There Are Fewer Women in the Workplace Than There Were in the Year 2000
Thinking about the role of women at work over the last few decades, you might guess that conditions have become much better. After all, there are more women CEOs of Fortune 500 countries than ever before, and women are getting masters and doctoral degrees at higher rates than men. But the surprising truth is that general employability has actually been getting worse for women since the year 2000, especially for working moms and families who have trouble paying for child care.
So first, let’s backtrack by reiterating how encouraging and exciting it is that women are gaining some ground at the highest levels of the corporate ladder. This is great! But the overall number of women with paid jobs has decreased in the last 17 years, according to the New York Times — and that decline probably isn’t entirely by choice.
In 2000, 60 percent of women 16 years old and older had paying jobs, and now that number is down to 57 percent, totaling 12.7 million more women without paid work compared to 17 years ago. For women ages 25 to 54, which the Times reports are the “prime working years” for women, there’s been an overall three percent drop in workforce participation since 2000, from 77 percent to 74.
Now, these aren’t huge numbers. But it’s worth pointing out that other countries with similar economies, like Britain, have seen the exact opposite phenomenon. So, what is going on here?
There are a number of contributing factors at play, including the gender wage gap (which is much more pronounced for women of color compared to white women), the automation of jobs, and a job market that is now saturated with women holding bachelors degrees. But unlike nations with similar economies, the US government provides very little if any support for working moms, especially when it comes to child care.
Rachel, an environmental consultant and the mom of a baby girl, tells Brit + Co that it’s been difficult to find full-time child care at a reasonable price. Her daughter is currently in a part-time home daycare while Rachel works part-time and her husband works full-time, but looking ahead to needing full-time care is financially daunting.
“If I move my daughter to a center to receive full-time care, we will be paying over $10,000 more a year,” Rachel says. She adds that salaries in her industry are not paying as much as they did before she became a mom, which adds to the challenges of paying for more child care.
The challenges Rachel and her family are facing are not at all uncommon. According to a 2013 report from the National Bureau of Economic Research, nearly one-third of the drop in women’s employment between 1990 and 2010 can be attributed to the fact that the government has done very little to subsidize the high cost of child care.
A 2016 report from Care.com, a company that connects families with child care providers, found that on an annual basis, families pay an average of $10,468 for child care in a center, and $28,905 for a nanny for just one child. Babysitters who care for kids after school can be expensive as well, costing an average of $232 per week. For low wage-earning parents who might also have to work late or non-traditional hours, it can be impossible to keep up with the costs.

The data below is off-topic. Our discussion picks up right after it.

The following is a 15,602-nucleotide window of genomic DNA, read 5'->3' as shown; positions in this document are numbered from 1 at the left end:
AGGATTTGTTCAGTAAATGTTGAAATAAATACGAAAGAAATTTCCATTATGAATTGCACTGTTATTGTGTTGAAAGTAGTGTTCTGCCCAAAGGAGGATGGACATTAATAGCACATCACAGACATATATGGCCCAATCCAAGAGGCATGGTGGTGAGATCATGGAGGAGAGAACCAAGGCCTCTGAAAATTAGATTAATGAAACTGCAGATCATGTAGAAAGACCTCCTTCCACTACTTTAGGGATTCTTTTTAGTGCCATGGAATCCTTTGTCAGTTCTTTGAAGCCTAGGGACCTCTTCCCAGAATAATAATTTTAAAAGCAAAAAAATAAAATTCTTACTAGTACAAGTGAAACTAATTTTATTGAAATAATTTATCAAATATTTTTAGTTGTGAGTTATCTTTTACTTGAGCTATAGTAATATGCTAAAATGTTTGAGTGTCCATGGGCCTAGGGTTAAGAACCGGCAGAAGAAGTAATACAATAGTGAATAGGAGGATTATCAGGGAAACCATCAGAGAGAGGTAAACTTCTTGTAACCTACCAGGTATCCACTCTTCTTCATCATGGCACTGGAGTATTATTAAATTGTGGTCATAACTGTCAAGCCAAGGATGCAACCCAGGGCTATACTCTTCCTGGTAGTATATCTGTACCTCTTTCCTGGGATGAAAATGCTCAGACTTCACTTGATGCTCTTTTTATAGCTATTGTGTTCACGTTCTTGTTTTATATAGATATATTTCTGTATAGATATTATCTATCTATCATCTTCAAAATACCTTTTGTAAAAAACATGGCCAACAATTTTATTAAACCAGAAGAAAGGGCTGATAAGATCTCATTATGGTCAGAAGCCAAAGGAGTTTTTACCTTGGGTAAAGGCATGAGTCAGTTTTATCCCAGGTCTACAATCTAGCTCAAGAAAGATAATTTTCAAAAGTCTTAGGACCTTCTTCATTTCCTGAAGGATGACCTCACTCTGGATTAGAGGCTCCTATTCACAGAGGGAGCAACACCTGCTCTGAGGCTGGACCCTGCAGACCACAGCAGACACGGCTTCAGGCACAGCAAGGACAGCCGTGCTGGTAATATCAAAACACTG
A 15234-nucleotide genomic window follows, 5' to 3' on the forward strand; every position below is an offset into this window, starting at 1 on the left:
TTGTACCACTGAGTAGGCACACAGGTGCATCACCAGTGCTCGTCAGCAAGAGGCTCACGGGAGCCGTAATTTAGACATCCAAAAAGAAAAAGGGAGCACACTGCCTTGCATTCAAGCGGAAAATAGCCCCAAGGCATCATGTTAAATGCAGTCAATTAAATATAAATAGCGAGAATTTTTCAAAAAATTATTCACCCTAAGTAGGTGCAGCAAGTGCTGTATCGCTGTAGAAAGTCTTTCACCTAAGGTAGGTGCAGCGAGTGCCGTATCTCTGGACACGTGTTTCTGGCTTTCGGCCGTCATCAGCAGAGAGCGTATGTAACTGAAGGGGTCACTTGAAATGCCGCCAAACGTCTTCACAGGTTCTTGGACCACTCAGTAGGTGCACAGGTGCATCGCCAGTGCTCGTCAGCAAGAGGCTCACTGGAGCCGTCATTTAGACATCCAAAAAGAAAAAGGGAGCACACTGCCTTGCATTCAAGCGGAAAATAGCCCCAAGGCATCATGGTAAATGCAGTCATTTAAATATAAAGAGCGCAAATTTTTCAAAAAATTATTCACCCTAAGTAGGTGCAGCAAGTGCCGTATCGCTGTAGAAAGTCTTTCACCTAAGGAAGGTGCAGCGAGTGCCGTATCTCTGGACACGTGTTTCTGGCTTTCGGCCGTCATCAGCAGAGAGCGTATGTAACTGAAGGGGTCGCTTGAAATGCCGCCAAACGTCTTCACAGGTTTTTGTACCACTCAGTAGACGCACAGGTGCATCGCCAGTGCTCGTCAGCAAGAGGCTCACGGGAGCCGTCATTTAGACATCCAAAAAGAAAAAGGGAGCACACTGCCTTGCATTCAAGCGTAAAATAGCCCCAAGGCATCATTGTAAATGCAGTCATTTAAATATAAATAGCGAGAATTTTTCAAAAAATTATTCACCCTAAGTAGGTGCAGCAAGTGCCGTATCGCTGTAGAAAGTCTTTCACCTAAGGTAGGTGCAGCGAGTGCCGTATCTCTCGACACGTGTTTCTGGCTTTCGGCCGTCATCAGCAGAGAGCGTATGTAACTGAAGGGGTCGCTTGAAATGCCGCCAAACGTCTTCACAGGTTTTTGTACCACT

Despite the fact that many moms aren’t able to work as much as they want or need to because their child care needs aren’t being met, the issue hasn’t been much of a national priority, though some politicians are taking action. Last year, three Democrats introduced the Child CARE Act to Congress, which would help subsidize the cost of high-quality child care for families living in poverty. The bill went through a few different congressional committees, but no action has been taken on the Child CARE Act since March of 2016.
Some advocates for more affordable child care were hopeful when first daughter Ivanka Trump started lobbying for better child care options for working moms, but critics noted that her plans were pretty superficial, and wouldn’t help low-wage earning moms. Money reports that under Ivanka’s plan, which would offer child care tax deductions for single parents making $250,000 or less and couples earning $500,000 or less, would only amount to a rebate of up to $1,200 a year for low-income families. That comes out to just five weeks of after-school babysitters, or less than two months of child center care, based on the averages found by Care.com.
Clearly, today’s working moms need much more help than what’s currently offered. When child care is so expensive that it’s almost not worth it to go back to work, families are put in a position where it costs so much more just to go to work at all. With women’s share of the workforce declining, there’s a real need to help moms who want to work, starting with making child care affordable for all families.
Do you have thoughts on working moms and the cost of child care? Tell us on Twitter @BritandCo.
(Photos via Getty)